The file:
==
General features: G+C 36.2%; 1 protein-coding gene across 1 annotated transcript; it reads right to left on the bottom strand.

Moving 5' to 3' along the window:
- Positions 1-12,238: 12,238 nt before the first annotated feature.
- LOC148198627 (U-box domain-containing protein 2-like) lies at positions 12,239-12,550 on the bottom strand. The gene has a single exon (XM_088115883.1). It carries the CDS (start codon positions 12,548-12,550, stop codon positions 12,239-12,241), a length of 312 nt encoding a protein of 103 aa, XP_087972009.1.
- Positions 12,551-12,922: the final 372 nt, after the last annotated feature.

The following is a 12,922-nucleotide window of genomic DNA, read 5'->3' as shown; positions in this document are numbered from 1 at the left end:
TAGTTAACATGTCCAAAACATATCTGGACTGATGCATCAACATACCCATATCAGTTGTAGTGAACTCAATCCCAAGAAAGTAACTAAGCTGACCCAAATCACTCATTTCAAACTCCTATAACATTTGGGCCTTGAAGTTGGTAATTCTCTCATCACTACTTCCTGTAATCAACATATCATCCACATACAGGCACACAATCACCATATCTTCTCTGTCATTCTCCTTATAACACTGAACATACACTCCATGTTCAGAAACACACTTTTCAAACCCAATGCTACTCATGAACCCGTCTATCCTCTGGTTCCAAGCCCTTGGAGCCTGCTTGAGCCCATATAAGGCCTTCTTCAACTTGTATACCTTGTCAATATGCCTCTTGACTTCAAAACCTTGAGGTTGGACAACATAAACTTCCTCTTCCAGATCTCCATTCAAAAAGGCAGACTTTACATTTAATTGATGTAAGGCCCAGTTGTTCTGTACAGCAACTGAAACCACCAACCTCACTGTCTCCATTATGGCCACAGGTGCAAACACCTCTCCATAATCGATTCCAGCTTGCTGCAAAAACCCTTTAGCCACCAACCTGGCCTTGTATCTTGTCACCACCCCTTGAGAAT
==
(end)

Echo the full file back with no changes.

General features: G+C 36.2%; 1 protein-coding gene across 1 annotated transcript; it reads right to left on the bottom strand.

Moving 5' to 3' along the window:
- Positions 1-12,238: 12,238 nt before the first annotated feature.
- LOC148198627 (U-box domain-containing protein 2-like) lies at positions 12,239-12,550 on the bottom strand. The gene has a single exon (XM_088115883.1). It carries the CDS (start codon positions 12,548-12,550, stop codon positions 12,239-12,241), a length of 312 nt encoding a protein of 103 aa, XP_087972009.1.
- Positions 12,551-12,922: the final 372 nt, after the last annotated feature.

The following is a 12,922-nucleotide window of genomic DNA, read 5'->3' as shown; positions in this document are numbered from 1 at the left end:
TAGTTAACATGTCCAAAACATATCTGGACTGATGCATCAACATACCCATATCAGTTGTAGTGAACTCAATCCCAAGAAAGTAACTAAGCTGACCCAAATCACTCATTTCAAACTCCTATAACATTTGGGCCTTGAAGTTGGTAATTCTCTCATCACTACTTCCTGTAATCAACATATCATCCACATACAGGCACACAATCACCATATCTTCTCTGTCATTCTCCTTATAACACTGAACATACACTCCATGTTCAGAAACACACTTTTCAAACCCAATGCTACTCATGAACCCGTCTATCCTCTGGTTCCAAGCCCTTGGAGCCTGCTTGAGCCCATATAAGGCCTTCTTCAACTTGTATACCTTGTCAATATGCCTCTTGACTTCAAAACCTTGAGGTTGGACAACATAAACTTCCTCTTCCAGATCTCCATTCAAAAAGGCAGACTTTACATTTAATTGATGTAAGGCCCAGTTGTTCTGTACAGCAACTGAAACCACCAACCTCACTGTCTCCATTATGGCCACAGGTGCAAACACCTCTCCATAATCGATTCCAGCTTGCTGCAAAAACCCTTTAGCCACCAACCTGGCCTTGTATCTTGTCACCACCCCTTGAGAAT